Three species of swans (two as breeders) and ten species of geese (five breeding) occur in Sweden. Canada and Egyptian Goose are not native and the latter is only vagrant to the country.
Seabirds (order Procellariiformes) barely fit in this gallery. Non of those birds breed in the country even if it sometimes European Storm-petrel might be a potential one. Few species are regular on migration, but with favorable weather conditions some speices can be encountered in fair numbers, especially along the west coast. A dozen species have been seen in the country, including Northern Gannets and an unidentified species of Frigatebird. The latter two are not Procellariiformes. Approximately 10 species are annual.
The Great Cormorant, Grey Heron and the Bittern are Swedish breeders in this diverse gallery. But several of the other species are thought to become regular breeders soon.
In this group of shorebirds we find the Curlews and Godwits, of which some species are in rapid decline. Whimbrel and Eurasian Curlew belong to Numenius, a genus that lost two species globally in the 20th century (Slender-billed and Eskimo Curlews). Also, the Ruddy Turnstone has become increasingly absent in its former range. The majority of Calidris waders inhabits areas in the north where we find some of them breeding in the Swedish mountain heaths, some on the arctic tundra further north from the Swedish borders. But we have them as guests on their migration.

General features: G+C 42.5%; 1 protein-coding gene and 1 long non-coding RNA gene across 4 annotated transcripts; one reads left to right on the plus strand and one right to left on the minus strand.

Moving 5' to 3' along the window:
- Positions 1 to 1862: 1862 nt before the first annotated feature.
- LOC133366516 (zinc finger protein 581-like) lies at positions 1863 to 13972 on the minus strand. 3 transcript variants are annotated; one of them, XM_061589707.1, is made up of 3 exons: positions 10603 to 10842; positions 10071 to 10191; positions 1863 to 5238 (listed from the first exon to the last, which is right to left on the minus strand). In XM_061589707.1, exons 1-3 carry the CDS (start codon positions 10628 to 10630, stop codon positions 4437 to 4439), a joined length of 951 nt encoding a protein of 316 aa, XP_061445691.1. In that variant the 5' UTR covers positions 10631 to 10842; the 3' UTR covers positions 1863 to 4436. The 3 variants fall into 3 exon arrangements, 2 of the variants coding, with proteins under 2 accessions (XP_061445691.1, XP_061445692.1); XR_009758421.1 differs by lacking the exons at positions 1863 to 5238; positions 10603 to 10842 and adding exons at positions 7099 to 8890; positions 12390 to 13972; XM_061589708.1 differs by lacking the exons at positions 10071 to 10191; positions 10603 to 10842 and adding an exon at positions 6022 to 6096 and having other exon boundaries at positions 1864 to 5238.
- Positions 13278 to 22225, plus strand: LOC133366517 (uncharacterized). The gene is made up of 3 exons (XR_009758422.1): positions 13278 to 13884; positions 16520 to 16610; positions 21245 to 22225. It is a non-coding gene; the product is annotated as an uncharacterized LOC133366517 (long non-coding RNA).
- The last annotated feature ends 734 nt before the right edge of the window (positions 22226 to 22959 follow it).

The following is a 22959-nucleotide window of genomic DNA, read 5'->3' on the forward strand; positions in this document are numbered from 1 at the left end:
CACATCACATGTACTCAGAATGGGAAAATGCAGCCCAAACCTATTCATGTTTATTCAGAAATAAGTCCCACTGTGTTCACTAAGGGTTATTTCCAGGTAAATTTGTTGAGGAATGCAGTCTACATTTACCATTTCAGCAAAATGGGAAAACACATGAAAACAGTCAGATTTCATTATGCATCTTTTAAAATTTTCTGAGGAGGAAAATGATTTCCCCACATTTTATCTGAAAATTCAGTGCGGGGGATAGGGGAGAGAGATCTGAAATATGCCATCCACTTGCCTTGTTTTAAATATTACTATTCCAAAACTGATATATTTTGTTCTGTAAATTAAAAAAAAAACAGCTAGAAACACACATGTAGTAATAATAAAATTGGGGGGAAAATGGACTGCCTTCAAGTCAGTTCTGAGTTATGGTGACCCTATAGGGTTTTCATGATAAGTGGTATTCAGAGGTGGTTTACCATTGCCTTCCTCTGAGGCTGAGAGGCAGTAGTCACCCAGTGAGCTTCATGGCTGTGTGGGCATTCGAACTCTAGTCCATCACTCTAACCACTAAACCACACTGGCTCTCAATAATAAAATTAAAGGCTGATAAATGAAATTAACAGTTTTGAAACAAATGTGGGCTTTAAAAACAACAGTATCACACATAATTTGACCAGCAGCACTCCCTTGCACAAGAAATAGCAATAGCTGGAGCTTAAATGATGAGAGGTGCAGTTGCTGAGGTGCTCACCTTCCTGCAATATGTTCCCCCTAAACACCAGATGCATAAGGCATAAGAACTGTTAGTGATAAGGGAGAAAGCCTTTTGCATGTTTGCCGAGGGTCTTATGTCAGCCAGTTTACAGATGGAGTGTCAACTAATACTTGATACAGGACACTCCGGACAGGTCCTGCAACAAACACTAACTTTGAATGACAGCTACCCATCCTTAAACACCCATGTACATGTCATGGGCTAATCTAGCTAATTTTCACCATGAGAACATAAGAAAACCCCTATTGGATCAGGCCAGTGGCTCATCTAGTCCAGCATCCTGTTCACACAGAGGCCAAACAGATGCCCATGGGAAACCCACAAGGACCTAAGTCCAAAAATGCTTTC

Six species of terns are Swedish breeders and the non-breeding White-winged Tern are seen yearly, sometimes in good numbers. Two species of jaegers are breeding and two are pelagic vagrants (See Tubenoses gallery).
This gallery brings together some species that do not naturally fit into the other, larger species groups. The judgement here is somewhat subjective. In Sweden we have e.g. just one nuthatch and one dipper. Shrikes and treecreepers have two species of each, while the wren, waxwing, oriole and dunnock also are the sole representatives for their families in the country, even though they have many close relatives globally.
Six Turdus thrushes and eight species of smaller representatives of various genera breeds in Sweden. This includes the Stonechat, that has been added quite recently as a Swedish breeder.
18 finch species breeds in Sweden and the non breeding Twite occurs as a rather common migrant. This divers group of birds contains species like the three Crossbills, Hawfinch and the two Passer Sparrows.